The site of the Wakefield Valley Golf Course, as it looked when the golf course was still in operation.
The site of the Wakefield Valley Golf Course, as it looked when the golf course was still in operation.

A dog training facility, a performing arts center, a sports complex, a day spa and even a tree farm are some of the ideas that have been floated for the City of Westminster's use of the former site of the Wakefield Valley Golf Course.

On Monday the mayor and Common Council took a step toward determining that use, voting to establish a task force that will study and recommend options for the 160-acre property.


Council President Robert Wack said task force members will play a key role in deciding the future of the property.

"They won't make the plan, but their recommendations and suggestions will be the basis for the plan," Wack said. "We need to start fielding input from the community to figure out the best way to put the property to work for the community."

The Wakefield Valley Task Force consists of 13 members chaired by Ed Cramer, who also is chairman of the city's Board of Zoning Appeals. Members include people from both public and private sectors, including Jeff Degitz, director of Carroll County's Department of Recreation and Parks, and Steve Powell, former county chief of staff and current vice president of finance for Carroll Lutheran Village.

The vote to establish the task force was 4-0, with Councilwoman Mona Becker absent.

Councilman Tony Chiavacci said county staff and council members were purposefully left off the task force in an effort to keep the development of the property community-driven. He also encouraged Mayor Kevin Utz and the rest of the common council's members to provide a sense of direction for the group.

"It would be good to give some level of input," Chiavacci said.

Utz said a meeting is planned between the task force and the council but a date has not been chosen.

Councilman Gregory Pecoraro said he was concerned the presence of county representatives on the task force could color the outcome of the long-term plan in a way that would not be to the greatest benefit of the city.

"I want to make sure this is city-driven and not by governments other than Westminster," Pecoraro said.

Wack said while he understands Pecoraro's concern, it would be impossible to complete the project without partners, both public and private.

"What we know for sure is the city won't have liquid assets to put into this, so there will have to be partners involved in this," Wack said.

The Westminster Common Council and the owner of the now-closed Wakefield Valley Golf Course entered into an agreement last July under which the city is to perform routine maintenance on the land and secure its buildings. The city will continue to maintain a 25-foot buffer zone around houses adjacent to the course and will repair bridges on the property's walking paths.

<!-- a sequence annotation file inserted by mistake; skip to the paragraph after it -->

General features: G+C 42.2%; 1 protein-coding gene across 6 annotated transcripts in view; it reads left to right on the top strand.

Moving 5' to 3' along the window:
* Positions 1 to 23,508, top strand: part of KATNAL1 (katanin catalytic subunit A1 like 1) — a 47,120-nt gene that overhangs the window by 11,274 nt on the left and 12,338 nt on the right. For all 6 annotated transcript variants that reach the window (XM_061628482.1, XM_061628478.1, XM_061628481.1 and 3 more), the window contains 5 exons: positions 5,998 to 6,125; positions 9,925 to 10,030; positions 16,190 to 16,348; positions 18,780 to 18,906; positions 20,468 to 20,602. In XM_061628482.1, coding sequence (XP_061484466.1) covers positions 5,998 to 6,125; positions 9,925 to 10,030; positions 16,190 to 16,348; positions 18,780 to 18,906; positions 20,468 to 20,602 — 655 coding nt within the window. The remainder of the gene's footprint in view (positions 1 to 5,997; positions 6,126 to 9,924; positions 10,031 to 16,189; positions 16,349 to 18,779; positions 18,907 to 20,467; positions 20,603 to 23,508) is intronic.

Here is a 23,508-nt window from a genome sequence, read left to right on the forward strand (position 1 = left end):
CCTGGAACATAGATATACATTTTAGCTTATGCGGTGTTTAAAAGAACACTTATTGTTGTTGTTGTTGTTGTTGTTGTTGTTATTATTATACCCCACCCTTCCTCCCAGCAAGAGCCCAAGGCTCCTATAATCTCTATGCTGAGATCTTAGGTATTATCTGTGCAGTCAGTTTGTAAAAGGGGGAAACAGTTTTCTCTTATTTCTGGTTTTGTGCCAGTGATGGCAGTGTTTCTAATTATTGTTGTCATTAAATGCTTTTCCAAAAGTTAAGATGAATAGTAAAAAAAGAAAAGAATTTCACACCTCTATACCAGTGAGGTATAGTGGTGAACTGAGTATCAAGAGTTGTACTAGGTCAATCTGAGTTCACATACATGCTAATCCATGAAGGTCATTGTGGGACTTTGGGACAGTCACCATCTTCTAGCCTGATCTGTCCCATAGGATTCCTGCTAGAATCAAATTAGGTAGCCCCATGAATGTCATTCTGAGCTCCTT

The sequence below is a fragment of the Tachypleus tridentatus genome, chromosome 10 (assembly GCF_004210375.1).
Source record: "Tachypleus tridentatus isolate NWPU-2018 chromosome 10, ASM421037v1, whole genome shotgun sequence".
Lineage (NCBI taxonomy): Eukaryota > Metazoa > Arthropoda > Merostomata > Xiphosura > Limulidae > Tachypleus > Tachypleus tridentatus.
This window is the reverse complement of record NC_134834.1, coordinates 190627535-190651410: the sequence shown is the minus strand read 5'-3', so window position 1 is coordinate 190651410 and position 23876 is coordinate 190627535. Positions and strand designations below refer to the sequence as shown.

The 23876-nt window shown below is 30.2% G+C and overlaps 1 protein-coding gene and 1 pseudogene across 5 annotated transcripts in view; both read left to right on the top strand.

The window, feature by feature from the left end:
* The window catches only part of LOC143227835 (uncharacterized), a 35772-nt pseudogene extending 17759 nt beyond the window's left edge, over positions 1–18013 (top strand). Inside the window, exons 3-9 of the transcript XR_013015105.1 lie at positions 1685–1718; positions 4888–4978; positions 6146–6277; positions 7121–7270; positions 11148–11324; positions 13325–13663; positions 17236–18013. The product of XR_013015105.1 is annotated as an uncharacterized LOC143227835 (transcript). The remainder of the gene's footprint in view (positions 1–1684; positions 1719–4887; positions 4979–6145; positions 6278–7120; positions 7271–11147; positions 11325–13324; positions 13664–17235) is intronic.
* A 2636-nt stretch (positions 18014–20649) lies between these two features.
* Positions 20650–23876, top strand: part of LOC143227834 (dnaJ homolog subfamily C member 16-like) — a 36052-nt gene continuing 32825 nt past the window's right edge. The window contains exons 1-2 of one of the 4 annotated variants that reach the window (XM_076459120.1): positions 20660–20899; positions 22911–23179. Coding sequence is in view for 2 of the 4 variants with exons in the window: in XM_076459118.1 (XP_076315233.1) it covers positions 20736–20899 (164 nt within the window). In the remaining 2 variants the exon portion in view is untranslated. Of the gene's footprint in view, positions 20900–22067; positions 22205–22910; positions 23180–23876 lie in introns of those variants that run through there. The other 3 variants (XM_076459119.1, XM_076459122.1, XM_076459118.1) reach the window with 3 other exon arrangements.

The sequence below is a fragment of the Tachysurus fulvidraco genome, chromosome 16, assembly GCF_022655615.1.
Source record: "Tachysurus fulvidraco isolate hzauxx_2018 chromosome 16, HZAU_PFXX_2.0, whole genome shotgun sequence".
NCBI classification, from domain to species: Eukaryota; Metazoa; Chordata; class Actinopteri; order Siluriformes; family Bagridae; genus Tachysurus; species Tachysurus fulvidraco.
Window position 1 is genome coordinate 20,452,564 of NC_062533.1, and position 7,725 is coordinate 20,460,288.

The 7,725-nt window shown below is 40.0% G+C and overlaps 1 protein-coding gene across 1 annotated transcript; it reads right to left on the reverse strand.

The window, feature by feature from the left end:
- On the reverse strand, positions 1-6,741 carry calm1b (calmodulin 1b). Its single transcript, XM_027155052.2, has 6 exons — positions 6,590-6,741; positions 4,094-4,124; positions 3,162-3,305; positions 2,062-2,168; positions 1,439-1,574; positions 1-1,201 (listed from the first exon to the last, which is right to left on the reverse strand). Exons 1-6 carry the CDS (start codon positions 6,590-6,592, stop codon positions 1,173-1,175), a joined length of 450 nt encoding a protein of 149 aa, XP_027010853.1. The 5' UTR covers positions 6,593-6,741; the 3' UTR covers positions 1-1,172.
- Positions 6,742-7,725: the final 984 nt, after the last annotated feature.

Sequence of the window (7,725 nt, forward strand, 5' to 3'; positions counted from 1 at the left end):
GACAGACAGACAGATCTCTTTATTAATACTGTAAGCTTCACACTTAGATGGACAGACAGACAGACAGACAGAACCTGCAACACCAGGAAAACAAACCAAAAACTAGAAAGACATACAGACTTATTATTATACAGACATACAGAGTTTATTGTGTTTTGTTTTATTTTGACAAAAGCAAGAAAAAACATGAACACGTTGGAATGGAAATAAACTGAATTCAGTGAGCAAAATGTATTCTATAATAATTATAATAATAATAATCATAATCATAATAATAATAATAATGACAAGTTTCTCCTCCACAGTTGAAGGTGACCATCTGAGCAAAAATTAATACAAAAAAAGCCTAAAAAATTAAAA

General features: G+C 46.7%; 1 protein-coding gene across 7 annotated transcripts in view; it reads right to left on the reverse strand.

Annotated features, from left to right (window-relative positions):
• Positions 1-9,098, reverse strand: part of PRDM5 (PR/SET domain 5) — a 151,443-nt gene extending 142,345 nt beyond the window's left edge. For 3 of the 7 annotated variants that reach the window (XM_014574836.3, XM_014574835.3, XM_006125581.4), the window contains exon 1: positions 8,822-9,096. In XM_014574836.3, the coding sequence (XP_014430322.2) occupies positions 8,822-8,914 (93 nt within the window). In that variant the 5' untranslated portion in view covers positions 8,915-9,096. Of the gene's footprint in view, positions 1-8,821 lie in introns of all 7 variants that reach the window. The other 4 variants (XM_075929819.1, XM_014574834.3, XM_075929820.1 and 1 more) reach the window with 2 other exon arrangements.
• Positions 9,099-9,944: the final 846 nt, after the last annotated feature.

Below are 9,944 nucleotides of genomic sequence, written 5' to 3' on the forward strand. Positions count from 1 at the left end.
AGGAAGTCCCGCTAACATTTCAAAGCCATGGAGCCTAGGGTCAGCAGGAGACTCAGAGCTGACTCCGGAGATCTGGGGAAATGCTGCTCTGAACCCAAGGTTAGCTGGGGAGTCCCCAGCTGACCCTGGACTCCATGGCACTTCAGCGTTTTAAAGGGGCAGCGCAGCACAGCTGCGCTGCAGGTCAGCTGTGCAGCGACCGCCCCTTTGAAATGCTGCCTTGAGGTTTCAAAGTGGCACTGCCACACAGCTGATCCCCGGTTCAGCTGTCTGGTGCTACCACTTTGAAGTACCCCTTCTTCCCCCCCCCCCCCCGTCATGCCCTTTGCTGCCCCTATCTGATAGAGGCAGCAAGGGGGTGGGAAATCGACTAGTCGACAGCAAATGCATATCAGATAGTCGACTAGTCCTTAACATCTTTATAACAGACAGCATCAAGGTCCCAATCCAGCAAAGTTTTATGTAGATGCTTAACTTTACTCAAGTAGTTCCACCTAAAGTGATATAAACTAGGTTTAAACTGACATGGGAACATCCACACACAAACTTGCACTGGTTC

This work will be completed by the end of June, and the course will be open to the public while the legalities of the property transfer are completed, according to a news release. The buildings will remain fenced and unavailable to the public.

This agreement is part of a larger deal involving the city and the golf course's owner, Richard Kress, City Administrator Marge Wolf said. Kress is developing another property near Old Westminster Pike, known as the Stonegate development, but has been delayed due to a consent order from the Maryland Department of the Environment that limits new water allocations.


If all goes according to plan, Kress will gain access to the Golf Course property's well water, from which the MDE currently permits 85,000 gallons of water to be drawn per day, and, in return, he will donate a large part of the property to Westminster, Wolf said. Any water that Kress does not use as part of the development will be utilized by the city.

"As many people you talk to have a different idea about what should happen there," Wolf said. "We have put together the task force to get all these ideas and figure out which one or which combination makes the most sense for the city."

This larger deal between Westminster and Kress is still progressing, she said, but there is no time table for when the property will be transferred to the city's control.

The task force will issue a request for proposal and conduct an evaluation of the property and potential uses, Wolf said.

"Sooner or later we will get this property," she said. "All those legal things will be checked off on by one and the property will be donated to the city. It is time to think about what we are going to do with it."

Another issue regarding the transfer is the debt owed by the owner of the property to the state for back taxes, Wack said.

Under state law, the owner of a golf course is exempt from paying certain taxes on the property, but once the land is no longer used for that purpose, back taxes are owed, Wack said.

Fortunately, he said, this will not cost the city. The county has agreed to provide the $40,000 fee in the form of a grant to the city, which in turn will reimburse Kress once he pays the back taxes, Wolf said.